The South Carolina Bar is not required to secure the consent of the author before exercising the above named rights. In addition, the Bar has no duty or responsibility to negotiate, collect or distribute any royalties in connection therewith.

9. Warranty and Representation: Any article published in South Carolina Lawyer must be an original work of the author. By submission of an article to South Carolina Lawyer, the author warrants and represents that he or she has included no material in the article in violation of any rights of any other person or entity and that he or she has disclosed to South Carolina Lawyer all relationships with any person or entity producing any product or providing any service referred to in the article.

10. Multiple Submissions: If an article is submitted or accepted for publication elsewhere before acceptance by South Carolina Lawyer, the author agrees to notify the appropriate articles editor immediately.

11. Editing of Title and Text: South Carolina Lawyer reserves the right to change the title of any article accepted for publication and to edit the text of the article. Whenever possible, copies of edited articles will be sent to authors for comment. Articles may be sent for review to persons who are not members of the Editorial Board but who are considered experts on the subject matter of the article.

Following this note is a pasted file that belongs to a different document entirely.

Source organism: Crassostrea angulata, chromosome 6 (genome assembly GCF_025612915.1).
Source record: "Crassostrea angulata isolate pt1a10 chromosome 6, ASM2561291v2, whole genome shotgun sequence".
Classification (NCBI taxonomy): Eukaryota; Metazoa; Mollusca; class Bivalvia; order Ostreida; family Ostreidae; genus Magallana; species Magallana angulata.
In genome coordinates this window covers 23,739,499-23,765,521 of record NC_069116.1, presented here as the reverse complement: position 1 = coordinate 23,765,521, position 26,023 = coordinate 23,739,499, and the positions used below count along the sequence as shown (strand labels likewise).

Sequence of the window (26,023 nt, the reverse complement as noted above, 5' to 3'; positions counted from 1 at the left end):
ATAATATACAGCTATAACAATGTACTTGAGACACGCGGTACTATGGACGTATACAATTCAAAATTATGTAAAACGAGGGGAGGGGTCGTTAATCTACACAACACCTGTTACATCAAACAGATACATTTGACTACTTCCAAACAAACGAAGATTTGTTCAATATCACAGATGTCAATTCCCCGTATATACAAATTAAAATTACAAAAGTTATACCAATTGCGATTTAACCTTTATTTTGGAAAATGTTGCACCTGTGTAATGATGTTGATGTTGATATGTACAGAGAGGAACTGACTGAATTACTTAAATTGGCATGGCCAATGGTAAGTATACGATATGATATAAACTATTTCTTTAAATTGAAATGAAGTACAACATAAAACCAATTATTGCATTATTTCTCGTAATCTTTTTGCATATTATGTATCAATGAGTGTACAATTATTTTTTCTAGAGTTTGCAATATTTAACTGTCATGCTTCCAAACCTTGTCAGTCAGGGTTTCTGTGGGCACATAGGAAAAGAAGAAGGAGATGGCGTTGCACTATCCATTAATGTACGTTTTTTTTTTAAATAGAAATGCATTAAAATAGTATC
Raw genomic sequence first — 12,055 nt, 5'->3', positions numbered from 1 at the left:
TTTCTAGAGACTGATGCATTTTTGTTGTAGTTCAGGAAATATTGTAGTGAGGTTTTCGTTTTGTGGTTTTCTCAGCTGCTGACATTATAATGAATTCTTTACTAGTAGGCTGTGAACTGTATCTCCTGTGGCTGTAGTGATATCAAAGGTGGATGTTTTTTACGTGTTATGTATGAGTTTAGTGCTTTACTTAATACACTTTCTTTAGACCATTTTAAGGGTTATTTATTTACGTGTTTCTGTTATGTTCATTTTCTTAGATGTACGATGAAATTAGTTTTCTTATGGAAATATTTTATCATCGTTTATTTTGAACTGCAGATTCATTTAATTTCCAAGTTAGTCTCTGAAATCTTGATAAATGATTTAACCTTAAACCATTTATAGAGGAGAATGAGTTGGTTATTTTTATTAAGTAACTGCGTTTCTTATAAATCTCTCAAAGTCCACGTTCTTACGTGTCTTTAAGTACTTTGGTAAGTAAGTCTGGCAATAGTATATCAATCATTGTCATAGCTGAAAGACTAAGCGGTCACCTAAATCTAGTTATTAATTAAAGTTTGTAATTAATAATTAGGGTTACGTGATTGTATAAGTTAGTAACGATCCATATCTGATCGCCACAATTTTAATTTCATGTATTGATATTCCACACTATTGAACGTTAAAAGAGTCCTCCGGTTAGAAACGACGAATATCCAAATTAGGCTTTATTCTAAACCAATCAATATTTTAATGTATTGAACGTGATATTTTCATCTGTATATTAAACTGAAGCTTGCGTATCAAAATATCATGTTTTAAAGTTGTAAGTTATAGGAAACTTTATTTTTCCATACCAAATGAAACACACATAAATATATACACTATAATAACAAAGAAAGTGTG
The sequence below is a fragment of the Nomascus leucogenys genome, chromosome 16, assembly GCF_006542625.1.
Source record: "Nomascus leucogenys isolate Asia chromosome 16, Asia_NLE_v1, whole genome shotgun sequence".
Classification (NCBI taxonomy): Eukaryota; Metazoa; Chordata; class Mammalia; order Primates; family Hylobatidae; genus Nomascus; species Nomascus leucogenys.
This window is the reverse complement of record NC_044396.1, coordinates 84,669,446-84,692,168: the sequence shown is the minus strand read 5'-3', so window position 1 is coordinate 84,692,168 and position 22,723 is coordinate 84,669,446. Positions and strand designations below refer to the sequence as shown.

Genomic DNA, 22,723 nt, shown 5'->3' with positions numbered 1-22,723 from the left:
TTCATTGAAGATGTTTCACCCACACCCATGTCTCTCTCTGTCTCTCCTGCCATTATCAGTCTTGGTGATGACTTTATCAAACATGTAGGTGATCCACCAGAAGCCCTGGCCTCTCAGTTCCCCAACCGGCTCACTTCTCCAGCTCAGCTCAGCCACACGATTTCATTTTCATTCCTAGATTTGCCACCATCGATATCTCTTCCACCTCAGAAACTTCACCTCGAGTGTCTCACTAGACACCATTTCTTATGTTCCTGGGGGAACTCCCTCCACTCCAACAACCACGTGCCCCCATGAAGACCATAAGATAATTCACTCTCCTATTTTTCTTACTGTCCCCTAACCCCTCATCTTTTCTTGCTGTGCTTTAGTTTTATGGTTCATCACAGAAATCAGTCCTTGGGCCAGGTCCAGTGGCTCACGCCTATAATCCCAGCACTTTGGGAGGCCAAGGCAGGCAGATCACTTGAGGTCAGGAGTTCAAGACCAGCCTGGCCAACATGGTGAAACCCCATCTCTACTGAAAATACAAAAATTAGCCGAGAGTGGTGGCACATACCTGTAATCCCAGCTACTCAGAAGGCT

12. Return of Articles: South Carolina Lawyer does not return manuscripts. The author should keep the original or a disk copy and send a clean, clear photocopy or printout.

13. Payment for Articles/Complimentary Copies: South Carolina Lawyer does not usually pay for articles. Each author will be sent five complimentary copies of the issue in which the author's article appears.

14. Reprints: Reprint requests, including exact material to be reproduced as well as purpose of reprint, must be received in writing. Send to Andrew Clemons, Managing Editor, South Carolina Lawyer, PO Box 608, Columbia, SC 29202. Attribution must be made to South Carolina Lawyer.

15. Acceptance Policy: No single member of the Editorial Board or the Bar staff has the authority to commit to the publication of any article, even when the article has been specifically solicited by a member of the Board. All publication decisions will be made by the Editorial Board acting as a group. Articles will be scheduled for publication at the discretion of the Managing Editor in consultation with the Editor and the Board. If publication is particularly relevant to a certain date or time frame, the author should inform the editors of this relevance.

16. Author's Agreement: By permitting the publication of an article in South Carolina Lawyer, the author agrees to all the terms, provisions and policies stated in this Memorandum for Authors.

17. MCLE Credit: Authors may receive 2 hours MCLE credit for writing a magazine article that is at least 2000 words. To apply for credit, send a copy of the article with a cover letter stating the word count and whether or not there was a co-author to the Commission on CLE at P.O. Box 2138, Columbia, SC 29201.